"PST's conclusion is that Hassan Dhuhulow was one of the terrorists. The investigation has been concluded," Martin Bernsen, the head of information for Norway's Police Security Services (PST) told Norway's Aftenposten newspaper.
On 21 September 2013, a group of gunmen attacked the Westgate mall in an affluent area of Nairobi, indiscriminately shooting shoppers and staff.
The mall remained under siege for four days as security services attempted to hunt down the assailants, who remained inside and were finally killed, partly by police and partly by areas of the mall collapsing.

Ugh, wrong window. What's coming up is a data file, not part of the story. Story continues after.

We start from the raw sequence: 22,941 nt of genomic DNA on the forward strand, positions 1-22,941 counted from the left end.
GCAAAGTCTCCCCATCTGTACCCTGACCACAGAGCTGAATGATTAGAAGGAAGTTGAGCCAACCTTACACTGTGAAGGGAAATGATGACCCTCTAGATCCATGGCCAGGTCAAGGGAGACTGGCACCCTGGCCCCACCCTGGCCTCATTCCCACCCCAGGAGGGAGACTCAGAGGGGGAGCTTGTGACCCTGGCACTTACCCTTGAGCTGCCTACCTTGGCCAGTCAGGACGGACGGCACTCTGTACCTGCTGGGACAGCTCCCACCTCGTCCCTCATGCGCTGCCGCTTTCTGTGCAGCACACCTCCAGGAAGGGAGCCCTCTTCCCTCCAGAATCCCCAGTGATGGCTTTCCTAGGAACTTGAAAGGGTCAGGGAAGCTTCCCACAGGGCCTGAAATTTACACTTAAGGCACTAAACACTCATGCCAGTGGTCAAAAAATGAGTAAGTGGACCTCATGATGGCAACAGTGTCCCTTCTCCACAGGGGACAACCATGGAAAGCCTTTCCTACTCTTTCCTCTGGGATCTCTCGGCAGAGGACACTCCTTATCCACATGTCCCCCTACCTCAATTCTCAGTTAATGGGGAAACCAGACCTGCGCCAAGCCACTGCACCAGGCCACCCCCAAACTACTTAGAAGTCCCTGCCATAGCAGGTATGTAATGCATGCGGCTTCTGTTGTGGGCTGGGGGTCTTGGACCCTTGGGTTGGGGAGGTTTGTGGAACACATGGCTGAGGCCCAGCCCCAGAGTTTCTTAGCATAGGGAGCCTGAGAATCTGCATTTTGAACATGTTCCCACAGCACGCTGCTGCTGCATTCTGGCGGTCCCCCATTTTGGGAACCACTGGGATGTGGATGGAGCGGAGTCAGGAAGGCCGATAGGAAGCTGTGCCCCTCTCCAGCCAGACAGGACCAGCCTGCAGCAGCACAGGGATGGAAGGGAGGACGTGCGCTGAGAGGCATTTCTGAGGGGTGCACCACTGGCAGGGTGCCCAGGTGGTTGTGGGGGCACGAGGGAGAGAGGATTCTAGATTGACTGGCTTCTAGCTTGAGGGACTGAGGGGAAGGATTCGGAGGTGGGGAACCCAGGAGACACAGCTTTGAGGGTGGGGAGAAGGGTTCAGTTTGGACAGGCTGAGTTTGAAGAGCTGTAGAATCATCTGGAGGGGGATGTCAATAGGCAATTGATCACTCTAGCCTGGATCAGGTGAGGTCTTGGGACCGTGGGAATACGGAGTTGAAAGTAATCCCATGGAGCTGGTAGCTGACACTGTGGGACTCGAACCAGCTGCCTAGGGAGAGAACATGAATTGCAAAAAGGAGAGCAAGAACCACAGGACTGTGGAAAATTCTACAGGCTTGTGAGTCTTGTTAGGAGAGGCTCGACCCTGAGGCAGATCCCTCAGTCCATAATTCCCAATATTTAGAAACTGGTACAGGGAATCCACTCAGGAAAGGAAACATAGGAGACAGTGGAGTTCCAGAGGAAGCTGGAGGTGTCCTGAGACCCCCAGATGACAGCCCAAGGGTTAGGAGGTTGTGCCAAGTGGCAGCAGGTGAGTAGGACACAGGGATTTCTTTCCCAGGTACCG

Somali terror group Al-Shabaab claimed responsibility for the attack.
Dhuhulow had been a suspect in the case since 2013, but his involvement had yet to be confirmed due to a lack of forensic evidence. He has now been identified by dental records.
"The reason is that several countries have been involved in the case. It's mainly the identification work that has taken a long time, and that has affected our progress," Bernsen said.
Prosecutor Jan Glent said that PST had been waiting for the United States Federal Bureau of Investigation (FBI) to complete it's own investigation.
"We have been waiting for a forensic investigation from the FBI. It has taken time, and that is the reason why this case has taken such a long time," he said.
Dhuhulow came to to Norway as a nine-year-old in 1999. He has been watched by PST ever since he joined a radical Islamic group as a teenager.